The rain to the wind said,
‘You push and I’ll pelt.’
They so smote the garden bed
That the flowers actually knelt,
And lay lodged–though not dead.
I know how the flowers felt.

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  1. Susy Glossop says:

    My mother kept this poem in her purse. She was a gardener but during the last 9 years of her life, which ended on 20 September 2008, illness prevented her from doing as much as she would like. Her friend told us today that Mum had felt like the flowers all that time. Paul’s sentiment so captures that which Mum and her friend felt, we thank you.

  2. Paul says:

    This beautiful poem was the basis of a sermon at our church this past sunday and the message was one of Job. Many hurts, pains and sorrows will befall us duriing our lifetime. We will be battered by human loss of a loved one, a divorce, death of those dearest to us, retrenchment and separation. But from the pain and ashes eventually we will arise! Not dead but mearely bending and sheltering until we have the human strength and above all help and faith to arise again, blossom again and seek to fulfill our god given destiny. With love and faith we will resurrect our self and our soul.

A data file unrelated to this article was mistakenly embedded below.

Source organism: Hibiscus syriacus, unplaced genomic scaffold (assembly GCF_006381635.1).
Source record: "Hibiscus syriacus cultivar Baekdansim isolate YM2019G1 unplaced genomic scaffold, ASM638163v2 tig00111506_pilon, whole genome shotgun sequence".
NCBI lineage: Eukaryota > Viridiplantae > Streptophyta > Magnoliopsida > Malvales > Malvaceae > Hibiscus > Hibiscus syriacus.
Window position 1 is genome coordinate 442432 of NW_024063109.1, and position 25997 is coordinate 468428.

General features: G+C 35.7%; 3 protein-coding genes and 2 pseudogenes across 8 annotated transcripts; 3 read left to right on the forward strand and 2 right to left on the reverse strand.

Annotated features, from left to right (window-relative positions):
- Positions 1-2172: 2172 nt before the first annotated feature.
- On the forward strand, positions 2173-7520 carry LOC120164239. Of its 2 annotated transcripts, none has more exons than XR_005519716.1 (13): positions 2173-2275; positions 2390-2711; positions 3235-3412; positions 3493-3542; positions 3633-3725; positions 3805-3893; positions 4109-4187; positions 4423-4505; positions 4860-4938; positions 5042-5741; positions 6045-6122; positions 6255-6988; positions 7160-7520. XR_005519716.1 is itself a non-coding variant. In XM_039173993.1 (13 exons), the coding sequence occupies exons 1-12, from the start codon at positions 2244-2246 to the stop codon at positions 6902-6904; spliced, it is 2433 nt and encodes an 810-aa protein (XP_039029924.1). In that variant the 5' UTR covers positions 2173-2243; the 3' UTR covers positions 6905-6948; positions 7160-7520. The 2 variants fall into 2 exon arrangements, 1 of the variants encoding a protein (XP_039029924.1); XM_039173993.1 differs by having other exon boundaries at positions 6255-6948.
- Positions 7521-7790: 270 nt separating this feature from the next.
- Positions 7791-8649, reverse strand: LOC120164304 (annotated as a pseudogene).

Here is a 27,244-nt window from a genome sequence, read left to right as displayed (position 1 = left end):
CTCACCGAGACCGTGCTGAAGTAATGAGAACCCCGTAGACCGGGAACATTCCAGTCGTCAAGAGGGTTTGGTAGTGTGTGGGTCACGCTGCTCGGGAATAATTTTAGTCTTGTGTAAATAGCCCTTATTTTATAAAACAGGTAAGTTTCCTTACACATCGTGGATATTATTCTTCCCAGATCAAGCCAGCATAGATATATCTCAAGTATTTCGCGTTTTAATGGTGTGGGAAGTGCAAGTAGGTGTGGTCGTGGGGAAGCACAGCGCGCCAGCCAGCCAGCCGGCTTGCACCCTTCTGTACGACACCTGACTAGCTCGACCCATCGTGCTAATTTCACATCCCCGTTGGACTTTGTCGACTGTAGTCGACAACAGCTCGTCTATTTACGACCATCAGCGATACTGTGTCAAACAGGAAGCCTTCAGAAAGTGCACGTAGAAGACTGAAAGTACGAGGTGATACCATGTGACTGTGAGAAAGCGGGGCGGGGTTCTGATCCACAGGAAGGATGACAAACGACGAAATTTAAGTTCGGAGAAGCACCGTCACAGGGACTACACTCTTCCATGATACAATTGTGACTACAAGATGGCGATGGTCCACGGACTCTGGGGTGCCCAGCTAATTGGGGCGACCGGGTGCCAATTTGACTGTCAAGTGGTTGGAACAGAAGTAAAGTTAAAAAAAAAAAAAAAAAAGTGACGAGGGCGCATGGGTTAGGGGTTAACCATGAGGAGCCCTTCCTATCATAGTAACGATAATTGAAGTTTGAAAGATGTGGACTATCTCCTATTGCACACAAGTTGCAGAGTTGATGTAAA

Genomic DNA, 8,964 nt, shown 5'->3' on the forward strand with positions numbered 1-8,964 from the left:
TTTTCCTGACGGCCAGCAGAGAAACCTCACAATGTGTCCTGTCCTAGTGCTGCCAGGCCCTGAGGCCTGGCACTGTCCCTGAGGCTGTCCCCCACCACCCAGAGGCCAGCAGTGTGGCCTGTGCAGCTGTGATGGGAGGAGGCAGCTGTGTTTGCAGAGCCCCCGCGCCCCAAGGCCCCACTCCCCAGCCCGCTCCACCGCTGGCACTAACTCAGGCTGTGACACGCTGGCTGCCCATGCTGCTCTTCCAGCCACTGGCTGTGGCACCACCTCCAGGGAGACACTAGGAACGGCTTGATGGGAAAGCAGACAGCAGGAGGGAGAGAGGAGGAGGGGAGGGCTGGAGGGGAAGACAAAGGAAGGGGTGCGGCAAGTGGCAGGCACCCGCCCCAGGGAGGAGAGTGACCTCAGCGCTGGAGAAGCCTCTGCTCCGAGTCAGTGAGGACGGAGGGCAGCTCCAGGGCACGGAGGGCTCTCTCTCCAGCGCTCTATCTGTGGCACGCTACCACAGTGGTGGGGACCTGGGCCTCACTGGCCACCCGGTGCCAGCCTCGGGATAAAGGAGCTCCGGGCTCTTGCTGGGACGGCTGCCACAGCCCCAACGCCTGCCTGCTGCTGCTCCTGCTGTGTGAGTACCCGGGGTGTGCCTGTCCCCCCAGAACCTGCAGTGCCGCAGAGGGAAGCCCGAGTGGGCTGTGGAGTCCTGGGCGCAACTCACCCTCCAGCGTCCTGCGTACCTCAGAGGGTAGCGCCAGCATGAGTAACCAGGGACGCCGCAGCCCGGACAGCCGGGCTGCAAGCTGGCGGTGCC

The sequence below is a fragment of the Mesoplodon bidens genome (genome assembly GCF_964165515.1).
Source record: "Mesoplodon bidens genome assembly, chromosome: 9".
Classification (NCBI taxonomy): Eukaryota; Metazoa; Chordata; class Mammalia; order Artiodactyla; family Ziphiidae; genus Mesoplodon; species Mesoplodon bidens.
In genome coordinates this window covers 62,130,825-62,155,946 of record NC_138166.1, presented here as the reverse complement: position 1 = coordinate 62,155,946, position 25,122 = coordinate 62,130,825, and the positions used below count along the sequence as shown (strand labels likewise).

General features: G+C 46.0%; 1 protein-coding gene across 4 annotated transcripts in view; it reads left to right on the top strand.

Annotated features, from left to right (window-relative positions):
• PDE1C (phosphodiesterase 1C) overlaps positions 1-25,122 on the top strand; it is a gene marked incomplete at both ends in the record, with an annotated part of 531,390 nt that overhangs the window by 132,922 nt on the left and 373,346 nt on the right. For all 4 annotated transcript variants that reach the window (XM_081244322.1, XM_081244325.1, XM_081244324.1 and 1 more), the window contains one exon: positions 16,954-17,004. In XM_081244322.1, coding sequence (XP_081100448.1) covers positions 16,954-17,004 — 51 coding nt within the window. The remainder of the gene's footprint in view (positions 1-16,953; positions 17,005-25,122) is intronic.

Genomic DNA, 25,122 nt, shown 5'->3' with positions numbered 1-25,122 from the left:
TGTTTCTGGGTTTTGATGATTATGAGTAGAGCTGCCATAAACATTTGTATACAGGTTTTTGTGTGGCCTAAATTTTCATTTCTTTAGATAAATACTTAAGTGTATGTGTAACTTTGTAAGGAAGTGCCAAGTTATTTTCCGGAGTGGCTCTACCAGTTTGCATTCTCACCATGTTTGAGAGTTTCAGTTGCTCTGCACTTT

3. joe says:

    I think it is really cool to write this poem

  4. Chris says:

    I feel as if he writing about lifes hardships, and how it gets you down. It leaves you tattered and scared, but after it’s dowsing, you are still alive, and that’s all that matters, to go on, living another day.

  5. Joe Jarvis says:

    Wow! I cant believe no one got this. BULLYING! The rain and the wind syncronized into a storm and knocked the flowers around and drowned them with water. Then the storm cleared out and left the helpless flowers there to suffer and slowly die. So apparently, this could have a couple of meanings, he might’ve been comparing it to a hit and run, bullying, or maybe just life’s bumps in the road as you travel through to the end suffering life to reach death.

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